The fluorescence signal of each correlated cryo-FM image (Fig. 4A–D) represents many SNPH molecules located on the outer membrane of mitochondria and thus the center of each fluorescence spot represents the central position of a cluster of SNPH molecules from one mitochondrion (Fig. 4E). Since SNPH mediates the direct interaction between mitochondria and microtubule and locates at their direct contacts, the center of the contact interface between mitochondria and microtubule also represents the central position of SNPH molecules from one mitochondrion (Fig. 4F). Comparing the shift between these two centers computed from two different sources of images would give an estimation of the correlation accuracy in this cryo-CLEM experiment. As shown in Table 1, from the four correlated images (Fig. 4A–D), the mean shift between these two centers was 488.5 ± 121.8 nm, which is close to the resolution (~460 nm) of the FM in the iCorr system, suggesting that the limitation factor of the correlation accuracy in the iCorr system is the resolution of its FM module.
Table 1

Signal shifts between the correlated cryo-FM and cryo-EM images that were captured in the iCorr systema

 

Center of MMb interaction site in cryo-EM image

Center of SNPHc fluorescence in cryo-FM image

Pixel size (nm/pixel)

S d (nm)

X′ (pixel)

Y′ (pixel)

X (pixel)

Y (pixel)

1

453

259

253

463

2.2

629.3

2

471

234

627

242

2.8

436.8

3

352

300

594

337

2.2

539.0

4

461

355

381

178

1.8

348.9

     

S d (nm)

488.5

     

Sd d (nm)

121.8

a FEI’s iCorr technology that consists of a fluorescence light microscope module, which is integrated with FEI’s Tecnai transmission electron microscope, and a software for automatically correlating FM and EM images. Location information 1–4 are from the four correlated images (Fig. 4A–D) respectively

b Mitochondria and microtubule

c Syntaphilin, which has a role for maintaining a large number of axonal mitochondria in a stationary state on microtubule, is labeled with Dendra2 fluorescent protein

d The shift between two centers of signals (see Materials and Methods)

CONCLUSION

In the present work, we tested the cryo-CLEM procedure based on the FEI iCorr system and applied this technique to the cryo-vitrified rat hippocampal neuron cells that were transfected with Dendra2-SNPH. We developed a successful protocol using FEI Vitrobot to freeze the fragile neuron cells grown on grids and preserve them in their native state. We directly visualized the SNPH-immobilized neuronal mitochondria in situ and successfully captured the varied morphologies of the SNPH-immobilized mitochondria as well as their interactions with microtubules. The estimated accuracy of the correlation between cryo-FM and cryo-EM was 488.5 ± 121.8 nm, suggesting that the current cryo-CLEM procedure by the FEI iCorr system would be suitable for cryo-CLEM study of cellular organelles like mitochondrion, Golgi complex, lysosome, and so on, which have a discrete distribution and large size.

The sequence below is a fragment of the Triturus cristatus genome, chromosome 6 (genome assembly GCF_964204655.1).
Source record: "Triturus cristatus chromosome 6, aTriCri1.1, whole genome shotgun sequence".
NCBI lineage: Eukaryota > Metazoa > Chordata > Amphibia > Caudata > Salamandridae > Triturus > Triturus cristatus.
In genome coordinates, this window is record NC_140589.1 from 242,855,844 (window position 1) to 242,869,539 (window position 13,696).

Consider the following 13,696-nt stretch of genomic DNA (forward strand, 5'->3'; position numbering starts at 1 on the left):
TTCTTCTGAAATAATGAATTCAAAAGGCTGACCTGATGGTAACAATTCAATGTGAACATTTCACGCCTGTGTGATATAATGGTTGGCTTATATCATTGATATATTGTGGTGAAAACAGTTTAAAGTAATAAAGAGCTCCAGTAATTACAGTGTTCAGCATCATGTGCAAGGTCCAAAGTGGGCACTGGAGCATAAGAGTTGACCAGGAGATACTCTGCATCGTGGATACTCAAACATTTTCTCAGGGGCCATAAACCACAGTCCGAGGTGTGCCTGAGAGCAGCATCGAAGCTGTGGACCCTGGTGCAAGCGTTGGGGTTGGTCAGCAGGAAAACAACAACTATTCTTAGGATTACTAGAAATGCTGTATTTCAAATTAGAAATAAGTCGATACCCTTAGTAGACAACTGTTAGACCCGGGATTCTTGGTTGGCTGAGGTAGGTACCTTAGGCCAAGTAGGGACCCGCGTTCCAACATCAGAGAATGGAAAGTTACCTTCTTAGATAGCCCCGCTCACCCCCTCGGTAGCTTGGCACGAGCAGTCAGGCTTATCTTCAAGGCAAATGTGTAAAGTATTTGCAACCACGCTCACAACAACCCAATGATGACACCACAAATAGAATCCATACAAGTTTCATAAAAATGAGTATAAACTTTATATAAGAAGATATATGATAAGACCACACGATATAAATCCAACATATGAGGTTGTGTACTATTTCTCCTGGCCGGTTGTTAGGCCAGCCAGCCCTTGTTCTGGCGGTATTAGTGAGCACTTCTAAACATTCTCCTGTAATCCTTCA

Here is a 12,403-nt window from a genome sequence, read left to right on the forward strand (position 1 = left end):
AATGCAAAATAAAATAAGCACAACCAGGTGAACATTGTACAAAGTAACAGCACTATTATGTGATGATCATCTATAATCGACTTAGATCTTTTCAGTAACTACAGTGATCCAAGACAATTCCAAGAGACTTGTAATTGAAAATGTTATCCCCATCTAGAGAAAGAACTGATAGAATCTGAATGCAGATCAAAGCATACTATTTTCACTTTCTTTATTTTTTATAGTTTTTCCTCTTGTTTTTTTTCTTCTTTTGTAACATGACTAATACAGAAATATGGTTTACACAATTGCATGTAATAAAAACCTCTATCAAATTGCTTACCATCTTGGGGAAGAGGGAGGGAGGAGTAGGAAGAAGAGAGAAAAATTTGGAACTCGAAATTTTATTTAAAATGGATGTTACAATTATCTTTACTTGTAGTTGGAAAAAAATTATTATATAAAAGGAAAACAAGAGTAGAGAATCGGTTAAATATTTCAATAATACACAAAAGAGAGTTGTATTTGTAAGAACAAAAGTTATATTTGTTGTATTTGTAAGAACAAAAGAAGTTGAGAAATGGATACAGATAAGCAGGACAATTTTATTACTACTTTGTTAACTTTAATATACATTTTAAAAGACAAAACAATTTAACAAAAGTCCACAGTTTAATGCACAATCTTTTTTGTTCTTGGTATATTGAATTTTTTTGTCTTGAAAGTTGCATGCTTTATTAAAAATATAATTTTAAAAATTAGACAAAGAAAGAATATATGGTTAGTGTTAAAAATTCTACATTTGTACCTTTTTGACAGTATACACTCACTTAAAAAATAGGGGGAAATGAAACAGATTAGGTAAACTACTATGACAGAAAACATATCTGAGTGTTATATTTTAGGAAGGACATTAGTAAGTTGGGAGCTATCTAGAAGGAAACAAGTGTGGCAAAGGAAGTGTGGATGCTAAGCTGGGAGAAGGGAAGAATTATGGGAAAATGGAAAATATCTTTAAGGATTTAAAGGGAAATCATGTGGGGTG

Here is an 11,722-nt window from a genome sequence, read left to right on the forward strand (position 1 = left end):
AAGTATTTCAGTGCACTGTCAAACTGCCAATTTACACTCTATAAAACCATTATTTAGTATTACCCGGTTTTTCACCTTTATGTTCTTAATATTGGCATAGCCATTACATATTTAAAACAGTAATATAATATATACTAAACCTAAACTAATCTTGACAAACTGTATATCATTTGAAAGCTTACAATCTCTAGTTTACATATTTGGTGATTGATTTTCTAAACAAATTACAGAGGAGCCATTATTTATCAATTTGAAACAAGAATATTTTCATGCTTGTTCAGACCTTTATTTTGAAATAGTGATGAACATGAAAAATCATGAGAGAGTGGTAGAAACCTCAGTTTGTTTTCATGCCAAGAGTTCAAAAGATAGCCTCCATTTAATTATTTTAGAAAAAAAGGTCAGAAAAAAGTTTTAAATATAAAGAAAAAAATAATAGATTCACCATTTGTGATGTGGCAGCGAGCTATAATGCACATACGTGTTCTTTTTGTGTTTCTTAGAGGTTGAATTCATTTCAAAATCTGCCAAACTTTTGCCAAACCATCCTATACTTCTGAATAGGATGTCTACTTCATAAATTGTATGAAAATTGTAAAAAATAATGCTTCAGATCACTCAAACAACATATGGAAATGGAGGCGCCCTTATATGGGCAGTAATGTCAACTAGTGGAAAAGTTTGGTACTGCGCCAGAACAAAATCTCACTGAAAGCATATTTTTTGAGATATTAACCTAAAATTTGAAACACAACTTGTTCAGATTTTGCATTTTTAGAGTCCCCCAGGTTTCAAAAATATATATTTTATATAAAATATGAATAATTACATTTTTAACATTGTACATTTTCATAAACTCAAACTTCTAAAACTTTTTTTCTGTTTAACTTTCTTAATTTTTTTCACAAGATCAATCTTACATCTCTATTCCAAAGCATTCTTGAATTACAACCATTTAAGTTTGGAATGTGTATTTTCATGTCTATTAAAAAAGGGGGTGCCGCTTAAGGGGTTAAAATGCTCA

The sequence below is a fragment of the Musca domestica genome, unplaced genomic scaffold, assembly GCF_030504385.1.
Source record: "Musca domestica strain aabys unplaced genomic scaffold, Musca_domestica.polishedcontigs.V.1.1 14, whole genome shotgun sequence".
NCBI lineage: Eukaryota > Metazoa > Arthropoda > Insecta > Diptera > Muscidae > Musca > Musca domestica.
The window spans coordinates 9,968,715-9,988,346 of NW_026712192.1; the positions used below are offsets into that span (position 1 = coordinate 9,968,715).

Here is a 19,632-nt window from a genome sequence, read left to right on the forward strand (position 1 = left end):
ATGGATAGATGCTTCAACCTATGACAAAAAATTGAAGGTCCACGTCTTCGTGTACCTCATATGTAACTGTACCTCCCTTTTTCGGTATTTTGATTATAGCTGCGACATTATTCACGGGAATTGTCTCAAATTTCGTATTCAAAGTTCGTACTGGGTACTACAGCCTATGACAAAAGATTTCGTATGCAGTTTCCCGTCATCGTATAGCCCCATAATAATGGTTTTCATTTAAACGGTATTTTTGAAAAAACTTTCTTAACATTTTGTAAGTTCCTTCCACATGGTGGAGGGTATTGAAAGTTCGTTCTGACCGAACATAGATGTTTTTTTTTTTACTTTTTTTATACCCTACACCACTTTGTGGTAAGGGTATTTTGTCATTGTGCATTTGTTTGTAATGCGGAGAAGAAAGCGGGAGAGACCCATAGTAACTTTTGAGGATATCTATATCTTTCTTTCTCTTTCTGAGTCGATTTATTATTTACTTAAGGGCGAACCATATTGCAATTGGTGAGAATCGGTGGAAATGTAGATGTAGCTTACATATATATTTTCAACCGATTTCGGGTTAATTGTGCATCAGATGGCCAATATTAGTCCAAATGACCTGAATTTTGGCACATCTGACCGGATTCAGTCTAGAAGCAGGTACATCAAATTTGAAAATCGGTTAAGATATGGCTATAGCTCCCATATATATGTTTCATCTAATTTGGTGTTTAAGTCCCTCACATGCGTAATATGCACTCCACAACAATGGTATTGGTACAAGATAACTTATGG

MATERIALS AND METHODS

EM grids preparation

Gold EM-grids with Alpha-Numeric Finder (G200F1-G3, Gilder Grids Ltd.) were coated with holey carbon (2-μm round hole spaced by 2 μm), which was manufactured in house. All the grids were sterilized by ultraviolet light overnight before transferred into culture dishes that were coated with Matrigel matrix (Product #354248, Coring life science). The grids were put on the surface of Matrigel matrix with the carbon side on the top.

Neuron cell cultures and transfection

Primary hippocampal neuron cells were dissected from postnatal day 0–1 Spraque–Dawley rats in accordance with the procedures in Kang’s lab, the Institute for Nutritional Sciences, SIBS, CAS. Briefly, hippocampal neurons were dissected in cold HBSS buffer (H2387, Sigma), digested in a DNase/trypsin solution (0.5 mg/mL DNase, 5 mg/mL trypsin, 25 mmol/L HEPES, 137 mmol/L NaCl, 5 mmol/L KCl, 7 mmol/L Na2HPO4, pH 7.2) for 5 min at 37 °C, and then dissociated into separated single cells in a DNase solution (0.5 mg/mL DNase, 25 mmol/L HEPES, 137 mmol/L NaCl, 5 mmol/L KCl, 7 mmol/L Na2HPO4, pH 7.2). After washing with HBSS and 10% FBS, neurons were plated on a Matrigel matrix coated culture dish with EM grids on the top. For cryo-CLEM application, low-density neuron cells were kept at 37 °C in 5% CO2. At days in vitro (DIV) of 6–9, the cells were transfected with the plasmids of Dendra2–SNPH and TagRFP-mito using the calcium phosphate method (Jiang and Chen 2006). After transfection, the cells were cultured further for additional 2–3 days before inspection using a laser scanning confocal fluorescence microscope (FV1000, Olympus), and the transfected cells were identified according to the fluorescence signals of Dendra2 and TagRFP. The regions of processes where SNPH are overexpressed were selected and marked using the nearest alpha-numeric finder in the grid.

Cryo-vitrification of hippocampal cells